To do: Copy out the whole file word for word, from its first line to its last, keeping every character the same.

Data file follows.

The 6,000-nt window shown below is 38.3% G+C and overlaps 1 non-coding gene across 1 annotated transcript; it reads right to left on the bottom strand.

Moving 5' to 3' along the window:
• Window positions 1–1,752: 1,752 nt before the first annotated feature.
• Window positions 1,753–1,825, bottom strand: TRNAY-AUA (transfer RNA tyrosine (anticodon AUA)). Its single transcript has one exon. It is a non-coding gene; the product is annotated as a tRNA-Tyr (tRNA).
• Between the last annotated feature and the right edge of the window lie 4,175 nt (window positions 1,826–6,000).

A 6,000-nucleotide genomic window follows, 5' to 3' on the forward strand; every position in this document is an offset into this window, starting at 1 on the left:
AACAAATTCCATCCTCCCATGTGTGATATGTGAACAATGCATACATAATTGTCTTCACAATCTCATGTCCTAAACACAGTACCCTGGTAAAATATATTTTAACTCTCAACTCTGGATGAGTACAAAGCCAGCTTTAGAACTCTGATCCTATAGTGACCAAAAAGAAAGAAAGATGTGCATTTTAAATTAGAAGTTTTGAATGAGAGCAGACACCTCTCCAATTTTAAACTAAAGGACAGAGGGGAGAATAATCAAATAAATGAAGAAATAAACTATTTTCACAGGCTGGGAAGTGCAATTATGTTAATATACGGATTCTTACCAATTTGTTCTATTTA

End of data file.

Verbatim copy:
The 6,000-nt window shown below is 38.3% G+C and overlaps 1 non-coding gene across 1 annotated transcript; it reads right to left on the bottom strand.

Moving 5' to 3' along the window:
• Window positions 1–1,752: 1,752 nt before the first annotated feature.
• Window positions 1,753–1,825, bottom strand: TRNAY-AUA (transfer RNA tyrosine (anticodon AUA)). Its single transcript has one exon. It is a non-coding gene; the product is annotated as a tRNA-Tyr (tRNA).
• Between the last annotated feature and the right edge of the window lie 4,175 nt (window positions 1,826–6,000).

A 6,000-nucleotide genomic window follows, 5' to 3' on the forward strand; every position in this document is an offset into this window, starting at 1 on the left:
AACAAATTCCATCCTCCCATGTGTGATATGTGAACAATGCATACATAATTGTCTTCACAATCTCATGTCCTAAACACAGTACCCTGGTAAAATATATTTTAACTCTCAACTCTGGATGAGTACAAAGCCAGCTTTAGAACTCTGATCCTATAGTGACCAAAAAGAAAGAAAGATGTGCATTTTAAATTAGAAGTTTTGAATGAGAGCAGACACCTCTCCAATTTTAAACTAAAGGACAGAGGGGAGAATAATCAAATAAATGAAGAAATAAACTATTTTCACAGGCTGGGAAGTGCAATTATGTTAATATACGGATTCTTACCAATTTGTTCTATTTA